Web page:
15% of state’s total COVID-19 tests were actually antibody test, investigation finds

The Georgia Department of Health is looking into its testing data again now that there are new questions about data that may have been mixed.

ATLANTA — The Georgia Department of Health is looking into its testing data again, now that there are new questions about data that may have been mixed.

State health officials confirmed that tests for the COVID-19 antibody have been included in the total number of coronavirus tests taken across Georgia.

In a statement issued Wednesday a spokeswoman said:

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“The Georgia Department of Public Health (DPH) has received reports of antibody tests since early April and, following current Centers for Diseases Control and Prevention methodology, has included the tests received in the “Total Tests” number currently listed on the DPH COVID-19 Daily Status Report. DPH staff is currently working diligently to provide greater transparency in the molecular and serologic testing data displayed on the Daily Status Report. One of our top priorities is to provide accurate and timely data to the public and we will continue to make every effort to do so.”

Late Wednesday, DPH confirmed that the antibody tests accounted for 57,000 tests in the state’s totals -- which makes up roughly 15% of the total number of tests.

According to the Department of Health website, roughly 3% of Georgians have been tested for COVID-19.

Director of Health Director Dr. Kathleen Toomey says she’s trying to get to the bottom of it.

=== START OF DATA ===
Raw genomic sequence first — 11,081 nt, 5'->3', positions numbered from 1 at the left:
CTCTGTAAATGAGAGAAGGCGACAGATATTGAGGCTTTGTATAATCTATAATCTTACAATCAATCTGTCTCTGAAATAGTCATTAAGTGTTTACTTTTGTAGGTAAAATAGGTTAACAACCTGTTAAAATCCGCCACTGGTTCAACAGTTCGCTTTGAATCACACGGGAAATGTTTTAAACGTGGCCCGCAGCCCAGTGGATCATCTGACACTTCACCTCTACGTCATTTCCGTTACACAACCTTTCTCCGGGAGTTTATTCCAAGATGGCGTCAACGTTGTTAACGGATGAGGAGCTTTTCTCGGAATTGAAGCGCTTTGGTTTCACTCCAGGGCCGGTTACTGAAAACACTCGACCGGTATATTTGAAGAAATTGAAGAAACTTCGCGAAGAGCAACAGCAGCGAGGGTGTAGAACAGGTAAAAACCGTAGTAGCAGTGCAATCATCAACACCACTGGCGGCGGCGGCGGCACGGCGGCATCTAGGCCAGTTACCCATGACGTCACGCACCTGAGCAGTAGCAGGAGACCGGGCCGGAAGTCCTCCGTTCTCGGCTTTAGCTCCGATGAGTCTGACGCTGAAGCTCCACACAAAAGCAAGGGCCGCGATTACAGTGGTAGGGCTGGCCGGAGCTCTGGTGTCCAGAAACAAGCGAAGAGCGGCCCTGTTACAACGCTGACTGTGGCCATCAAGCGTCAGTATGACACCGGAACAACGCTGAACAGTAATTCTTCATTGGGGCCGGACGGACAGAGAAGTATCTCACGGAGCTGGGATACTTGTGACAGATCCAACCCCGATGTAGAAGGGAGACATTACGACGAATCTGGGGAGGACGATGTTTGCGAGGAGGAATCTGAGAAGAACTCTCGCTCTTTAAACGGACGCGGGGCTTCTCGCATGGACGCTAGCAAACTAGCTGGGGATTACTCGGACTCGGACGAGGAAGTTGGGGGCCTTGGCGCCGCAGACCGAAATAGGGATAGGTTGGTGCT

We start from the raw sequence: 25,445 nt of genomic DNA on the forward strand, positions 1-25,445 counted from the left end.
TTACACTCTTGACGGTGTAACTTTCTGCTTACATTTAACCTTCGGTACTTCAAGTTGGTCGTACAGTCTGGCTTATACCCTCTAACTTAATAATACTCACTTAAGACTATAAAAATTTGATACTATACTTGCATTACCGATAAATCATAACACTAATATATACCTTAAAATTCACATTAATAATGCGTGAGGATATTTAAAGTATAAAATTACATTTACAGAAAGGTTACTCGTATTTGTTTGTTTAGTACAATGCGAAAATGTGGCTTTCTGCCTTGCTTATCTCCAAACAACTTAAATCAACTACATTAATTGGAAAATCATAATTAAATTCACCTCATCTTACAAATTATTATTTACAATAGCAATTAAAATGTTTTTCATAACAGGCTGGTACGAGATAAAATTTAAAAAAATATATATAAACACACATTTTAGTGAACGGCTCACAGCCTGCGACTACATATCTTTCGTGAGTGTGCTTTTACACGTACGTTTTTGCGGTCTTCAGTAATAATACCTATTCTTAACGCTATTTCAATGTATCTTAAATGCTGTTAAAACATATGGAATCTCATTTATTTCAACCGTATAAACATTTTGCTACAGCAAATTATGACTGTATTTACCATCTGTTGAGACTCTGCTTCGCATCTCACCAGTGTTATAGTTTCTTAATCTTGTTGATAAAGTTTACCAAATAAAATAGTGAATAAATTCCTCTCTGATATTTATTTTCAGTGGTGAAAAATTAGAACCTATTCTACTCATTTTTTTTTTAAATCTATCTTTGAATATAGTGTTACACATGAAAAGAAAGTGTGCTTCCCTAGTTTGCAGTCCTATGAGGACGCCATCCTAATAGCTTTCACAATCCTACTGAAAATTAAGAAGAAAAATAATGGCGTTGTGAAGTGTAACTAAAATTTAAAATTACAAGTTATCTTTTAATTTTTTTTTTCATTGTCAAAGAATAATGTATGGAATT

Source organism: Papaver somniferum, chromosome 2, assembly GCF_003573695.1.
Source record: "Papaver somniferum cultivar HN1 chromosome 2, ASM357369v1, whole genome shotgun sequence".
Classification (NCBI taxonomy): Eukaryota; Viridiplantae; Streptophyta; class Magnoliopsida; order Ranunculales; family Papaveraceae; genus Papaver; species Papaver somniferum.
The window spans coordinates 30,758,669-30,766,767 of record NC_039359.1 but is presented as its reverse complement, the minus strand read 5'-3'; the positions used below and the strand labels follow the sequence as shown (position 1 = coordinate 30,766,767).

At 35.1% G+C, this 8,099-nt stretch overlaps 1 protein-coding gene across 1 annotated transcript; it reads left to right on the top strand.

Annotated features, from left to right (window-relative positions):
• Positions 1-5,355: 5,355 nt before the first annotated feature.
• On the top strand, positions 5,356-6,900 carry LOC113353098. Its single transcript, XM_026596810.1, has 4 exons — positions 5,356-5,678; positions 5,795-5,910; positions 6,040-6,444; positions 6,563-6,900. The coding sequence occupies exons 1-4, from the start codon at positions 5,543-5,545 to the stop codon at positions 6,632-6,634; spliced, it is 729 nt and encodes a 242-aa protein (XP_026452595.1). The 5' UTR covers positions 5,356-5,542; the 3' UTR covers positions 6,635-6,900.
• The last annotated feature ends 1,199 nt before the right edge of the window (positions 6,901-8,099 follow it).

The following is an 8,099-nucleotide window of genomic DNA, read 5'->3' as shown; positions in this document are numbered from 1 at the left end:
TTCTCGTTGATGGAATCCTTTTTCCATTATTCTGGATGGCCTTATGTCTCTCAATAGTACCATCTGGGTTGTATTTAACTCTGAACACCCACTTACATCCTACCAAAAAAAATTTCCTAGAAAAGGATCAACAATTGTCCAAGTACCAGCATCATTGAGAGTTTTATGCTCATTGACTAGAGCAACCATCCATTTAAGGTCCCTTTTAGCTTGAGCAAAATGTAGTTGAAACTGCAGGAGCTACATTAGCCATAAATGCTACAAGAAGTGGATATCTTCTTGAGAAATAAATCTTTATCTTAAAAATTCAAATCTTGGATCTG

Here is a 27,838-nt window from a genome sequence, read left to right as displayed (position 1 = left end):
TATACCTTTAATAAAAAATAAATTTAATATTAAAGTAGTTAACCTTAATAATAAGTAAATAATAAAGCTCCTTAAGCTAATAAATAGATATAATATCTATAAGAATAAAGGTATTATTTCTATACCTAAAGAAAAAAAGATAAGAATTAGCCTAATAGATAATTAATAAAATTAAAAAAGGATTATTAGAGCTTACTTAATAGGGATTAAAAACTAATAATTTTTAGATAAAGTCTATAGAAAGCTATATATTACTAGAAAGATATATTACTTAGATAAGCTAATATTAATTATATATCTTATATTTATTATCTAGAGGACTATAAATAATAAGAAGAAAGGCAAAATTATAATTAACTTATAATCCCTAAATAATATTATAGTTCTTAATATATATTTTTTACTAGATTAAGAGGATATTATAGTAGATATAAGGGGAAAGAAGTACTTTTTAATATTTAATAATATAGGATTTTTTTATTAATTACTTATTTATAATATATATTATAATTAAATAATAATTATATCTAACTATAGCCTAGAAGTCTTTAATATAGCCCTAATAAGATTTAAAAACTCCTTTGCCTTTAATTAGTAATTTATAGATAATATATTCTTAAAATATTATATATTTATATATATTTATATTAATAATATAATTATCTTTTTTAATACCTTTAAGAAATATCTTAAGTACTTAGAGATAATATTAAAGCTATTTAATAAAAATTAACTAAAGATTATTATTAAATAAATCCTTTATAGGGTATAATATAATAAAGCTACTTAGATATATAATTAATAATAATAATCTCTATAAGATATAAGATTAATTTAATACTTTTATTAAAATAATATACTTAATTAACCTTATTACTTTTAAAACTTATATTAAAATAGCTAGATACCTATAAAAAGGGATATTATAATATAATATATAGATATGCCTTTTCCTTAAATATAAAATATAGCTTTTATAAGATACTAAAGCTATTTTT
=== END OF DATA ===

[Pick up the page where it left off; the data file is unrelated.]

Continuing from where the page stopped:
“I don’t want you to think I’m hiding anything. I’m actually still learning about this, literally over the past few hours, so I’m trying to understand really where we are with this,” Toomey told Channel 2 Action News in an exclusive interview.

Doctor Harry Heiman with the Georgia State University School of Public Health told Channel 2 investigative reporter Nicole Carr that mixing the data is problematic because the coronavirus tuest is about current infections and the antibody test gives you a window into the past.

“When you throw both of those into the total number of tests taken you’re creating a very confusing picture, both of how many people are being tested and what that test reflects,” Heiman said. “The here and now is important because that’s how we assess the trajectory of the pandemic in our state and across the country.”

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This is not the first issue with the data being reported by the state. On Tuesday evening, Gov. Brian Kemp answered our questions about test results. Positive antibody test results had been included in the state’s tally of how many Georgians have the virus.

“That shouldn’t have been in the count. That was something that was fixed very quickly. I would just urge the public to be very patient. We’ve been very transparent. Every number that we’ve got is on our website,” Kemp told Channel 2 anchor Justin Farmer.

Toomey says the data on the state website is just one tool helping state leaders make decisions about COVID-19.

“To me the most important things about this website is it’s a tool. It’s not the Holy Grail. It gives us information that can help guide our policy,” Toomey said.

Heiman says its critical that the state balance accuracy and keeping the public informed.

“I think what the public and professionals want is both transparency and clarity about the data they’re getting."

Toomey said she may have more answers at the governor’s weekly news conference scheduled for Thursday afternoon.

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Gov. Brian Kemp said he is optimistic about the direction of our state as it continues to reopen amid the coronavirus shutdown.